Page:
A Mission to Save Sea Turtles

Story by Zenaida Kotala

Sea turtles have been a major component of keeping the world’s oceans healthy for more than 100 million years. With many of the species being endangered or threatened, University of Central Florida researchers are continuing to do grueling research to help expand our knowledge of these creatures.

June 16 was World Sea Turtle Day, which is a day set aside for raising awareness about sea turtles. It has special significance for Florida because it coincides with conservationist Archie Carr’s birthday. He was one of the first to conduct sea turtle research.

Archie Carr National Refuge on the East Coast of Florida is named in his honor. The UCF team has a full-scale monitoring program at the refuge because its beaches are some of the most important nesting grounds for green and loggerhead sea turtles in North America.

UCF has had a monitoring program since the 1970s adding to the understanding of scientific knowledge of green and loggerhead sea turtles, which are both endangered. It was the group’s work that helped make a case for establishing the national refuge.

Friends of Carr Refuge, a nonprofit citizen-volunteer group, this month donated $25,000 to the UCF group to continue its summer work, which includes daily monitoring of beaches for nests at the Archie Carr Refuge and beaches northward to Patrick Air Force Base near Satellite Beach. The work also includes nightly monitoring during the nesting season to observe and document sea turtles coming onshore to lay eggs.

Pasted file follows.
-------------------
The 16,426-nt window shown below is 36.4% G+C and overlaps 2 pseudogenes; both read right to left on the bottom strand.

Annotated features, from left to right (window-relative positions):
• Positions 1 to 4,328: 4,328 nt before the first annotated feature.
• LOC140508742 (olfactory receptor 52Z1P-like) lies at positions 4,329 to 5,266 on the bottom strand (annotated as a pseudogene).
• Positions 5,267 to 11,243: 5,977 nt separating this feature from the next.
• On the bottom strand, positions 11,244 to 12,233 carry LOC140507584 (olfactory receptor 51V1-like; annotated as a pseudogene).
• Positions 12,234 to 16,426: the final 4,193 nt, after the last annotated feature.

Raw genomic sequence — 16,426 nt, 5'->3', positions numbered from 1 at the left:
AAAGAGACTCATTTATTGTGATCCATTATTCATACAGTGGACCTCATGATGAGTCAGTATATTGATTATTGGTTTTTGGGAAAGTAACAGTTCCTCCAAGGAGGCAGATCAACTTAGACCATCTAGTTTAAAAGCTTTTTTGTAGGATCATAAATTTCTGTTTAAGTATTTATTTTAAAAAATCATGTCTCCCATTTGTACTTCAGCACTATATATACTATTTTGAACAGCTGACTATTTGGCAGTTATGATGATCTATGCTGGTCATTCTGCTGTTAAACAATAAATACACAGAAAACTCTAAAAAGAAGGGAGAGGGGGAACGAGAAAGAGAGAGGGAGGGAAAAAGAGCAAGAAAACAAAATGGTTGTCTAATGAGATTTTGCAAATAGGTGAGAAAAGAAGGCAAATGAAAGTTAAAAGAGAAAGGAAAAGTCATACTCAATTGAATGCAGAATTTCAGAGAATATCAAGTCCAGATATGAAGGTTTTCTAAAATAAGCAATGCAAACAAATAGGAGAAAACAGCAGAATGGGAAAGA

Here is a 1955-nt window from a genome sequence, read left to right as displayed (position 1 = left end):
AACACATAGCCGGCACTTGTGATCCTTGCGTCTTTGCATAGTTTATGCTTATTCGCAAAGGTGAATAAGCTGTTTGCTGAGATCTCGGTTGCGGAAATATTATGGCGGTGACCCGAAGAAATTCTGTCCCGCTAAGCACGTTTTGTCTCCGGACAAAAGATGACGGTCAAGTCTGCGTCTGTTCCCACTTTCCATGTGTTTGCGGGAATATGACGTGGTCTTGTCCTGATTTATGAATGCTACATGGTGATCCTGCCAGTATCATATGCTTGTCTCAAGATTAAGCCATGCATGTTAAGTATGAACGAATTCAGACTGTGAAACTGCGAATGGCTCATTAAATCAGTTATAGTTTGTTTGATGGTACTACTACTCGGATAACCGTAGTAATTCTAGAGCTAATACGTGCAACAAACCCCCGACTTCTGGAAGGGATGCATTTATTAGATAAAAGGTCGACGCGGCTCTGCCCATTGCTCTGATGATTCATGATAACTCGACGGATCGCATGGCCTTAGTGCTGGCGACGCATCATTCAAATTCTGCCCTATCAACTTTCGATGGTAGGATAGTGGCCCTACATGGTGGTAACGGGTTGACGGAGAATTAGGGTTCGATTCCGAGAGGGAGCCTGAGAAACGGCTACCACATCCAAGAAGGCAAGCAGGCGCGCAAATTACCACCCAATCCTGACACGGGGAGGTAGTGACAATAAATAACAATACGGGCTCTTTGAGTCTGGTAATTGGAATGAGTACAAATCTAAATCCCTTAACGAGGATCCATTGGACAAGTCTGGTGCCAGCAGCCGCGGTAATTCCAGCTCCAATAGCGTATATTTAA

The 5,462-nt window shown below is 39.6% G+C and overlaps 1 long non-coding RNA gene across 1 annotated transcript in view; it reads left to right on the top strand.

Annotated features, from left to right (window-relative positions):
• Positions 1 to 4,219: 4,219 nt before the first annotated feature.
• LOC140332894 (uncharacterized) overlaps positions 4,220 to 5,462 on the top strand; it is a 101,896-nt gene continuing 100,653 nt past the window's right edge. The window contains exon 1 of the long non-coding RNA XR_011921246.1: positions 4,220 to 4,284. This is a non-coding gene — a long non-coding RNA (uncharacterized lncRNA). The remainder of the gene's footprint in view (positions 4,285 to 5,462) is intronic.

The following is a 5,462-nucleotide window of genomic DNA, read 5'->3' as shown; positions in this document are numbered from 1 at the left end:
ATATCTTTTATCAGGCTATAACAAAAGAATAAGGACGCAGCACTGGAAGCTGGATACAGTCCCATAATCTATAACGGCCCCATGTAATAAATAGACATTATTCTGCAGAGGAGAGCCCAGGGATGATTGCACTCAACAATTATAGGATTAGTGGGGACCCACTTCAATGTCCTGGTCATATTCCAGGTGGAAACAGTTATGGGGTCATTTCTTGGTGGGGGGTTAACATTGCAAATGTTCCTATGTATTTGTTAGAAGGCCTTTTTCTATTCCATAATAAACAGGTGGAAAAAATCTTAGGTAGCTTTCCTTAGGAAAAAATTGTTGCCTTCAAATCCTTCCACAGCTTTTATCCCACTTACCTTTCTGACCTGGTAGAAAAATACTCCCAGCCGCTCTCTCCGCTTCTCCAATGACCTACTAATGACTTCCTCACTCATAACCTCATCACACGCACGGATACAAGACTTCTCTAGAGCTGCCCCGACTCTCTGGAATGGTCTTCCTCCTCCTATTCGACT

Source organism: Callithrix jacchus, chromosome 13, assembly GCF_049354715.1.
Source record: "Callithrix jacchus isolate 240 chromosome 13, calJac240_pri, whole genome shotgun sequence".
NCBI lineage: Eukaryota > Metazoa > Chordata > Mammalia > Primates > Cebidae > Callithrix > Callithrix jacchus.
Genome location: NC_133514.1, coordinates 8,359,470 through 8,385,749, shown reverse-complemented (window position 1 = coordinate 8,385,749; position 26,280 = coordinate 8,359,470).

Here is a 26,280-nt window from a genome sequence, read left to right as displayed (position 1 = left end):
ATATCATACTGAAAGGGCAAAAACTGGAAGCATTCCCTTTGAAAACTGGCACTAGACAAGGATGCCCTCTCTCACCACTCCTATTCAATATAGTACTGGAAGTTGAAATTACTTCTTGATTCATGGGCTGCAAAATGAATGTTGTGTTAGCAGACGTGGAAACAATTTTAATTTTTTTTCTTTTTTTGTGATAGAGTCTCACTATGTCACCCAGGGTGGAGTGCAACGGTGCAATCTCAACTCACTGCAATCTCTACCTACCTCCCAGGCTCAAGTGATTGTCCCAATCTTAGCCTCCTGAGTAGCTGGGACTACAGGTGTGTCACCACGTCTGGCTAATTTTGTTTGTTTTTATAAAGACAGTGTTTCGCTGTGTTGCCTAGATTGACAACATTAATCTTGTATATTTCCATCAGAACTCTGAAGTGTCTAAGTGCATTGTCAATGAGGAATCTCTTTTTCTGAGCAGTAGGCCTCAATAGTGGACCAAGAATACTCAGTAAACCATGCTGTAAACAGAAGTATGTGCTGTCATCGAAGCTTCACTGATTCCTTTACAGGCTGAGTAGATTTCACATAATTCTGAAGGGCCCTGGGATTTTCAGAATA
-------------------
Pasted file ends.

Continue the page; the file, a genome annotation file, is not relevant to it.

“As a friends group for a National Wildlife Refuge, our mission is ‘to promote the conservation of sea turtles and natural resources of the Archie Carr NWR and engage in such educational, scientific partnership and civic activities as will support the mission of the refuge,’ said Vince Lamb, treasurer for the group. “We feel strongly that continuing the nest monitoring and associated research that UCF has performed for 35 years fits well with our mission.”

The nonprofit organization held various fundraisers including a sea turtle nesting celebration to raise the money for UCF.

“The relationship between the Archie Carr National Wildlife Refuge and the University of Central Florida is unique,” Lamb said. “This refuge would not exist without the turtle-monitoring work that UCF performed before the refuge was established. Since the Carr Refuge was established in 1991, the refuge has become the most important nesting beach for loggerhead turtles in the world and the most important nesting beach for green turtles in North America.  The Friends of the Carr Refuge members are pleased to be able to help both UCF and the U.S. Fish and Wildlife Service.”

The Marine Turtle Research Group, which includes professors, scientists, researchers and students, also conducts research in the Indian River Lagoon to monitor the health of juvenile green sea turtles that feed in the waterway. Twice a year the members count turtles in the Trident Basin near Port Canaveral.

“We are so very grateful to the friends of Archie Carr,” said UCF assistant biology professor Kate Mansfield, who leads the research group. “We are dedicated to helping increase the understanding of sea turtles so we can help conserve these amazing creatures for generations to come.”

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